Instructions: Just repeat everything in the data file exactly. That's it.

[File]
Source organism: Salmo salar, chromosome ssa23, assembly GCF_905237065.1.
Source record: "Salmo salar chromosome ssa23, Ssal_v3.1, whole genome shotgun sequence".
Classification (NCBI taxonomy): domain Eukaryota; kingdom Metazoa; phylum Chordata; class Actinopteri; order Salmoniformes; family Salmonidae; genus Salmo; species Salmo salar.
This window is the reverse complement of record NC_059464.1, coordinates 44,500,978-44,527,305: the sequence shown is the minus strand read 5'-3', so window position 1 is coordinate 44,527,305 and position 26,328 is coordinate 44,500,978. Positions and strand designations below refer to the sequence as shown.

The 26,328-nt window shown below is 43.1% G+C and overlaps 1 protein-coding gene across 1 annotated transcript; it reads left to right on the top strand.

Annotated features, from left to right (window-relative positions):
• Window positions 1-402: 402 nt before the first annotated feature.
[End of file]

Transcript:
Source organism: Salmo salar, chromosome ssa23, assembly GCF_905237065.1.
Source record: "Salmo salar chromosome ssa23, Ssal_v3.1, whole genome shotgun sequence".
Classification (NCBI taxonomy): domain Eukaryota; kingdom Metazoa; phylum Chordata; class Actinopteri; order Salmoniformes; family Salmonidae; genus Salmo; species Salmo salar.
This window is the reverse complement of record NC_059464.1, coordinates 44,500,978-44,527,305: the sequence shown is the minus strand read 5'-3', so window position 1 is coordinate 44,527,305 and position 26,328 is coordinate 44,500,978. Positions and strand designations below refer to the sequence as shown.

The 26,328-nt window shown below is 43.1% G+C and overlaps 1 protein-coding gene across 1 annotated transcript; it reads left to right on the top strand.

Annotated features, from left to right (window-relative positions):
• Window positions 1-402: 402 nt before the first annotated feature.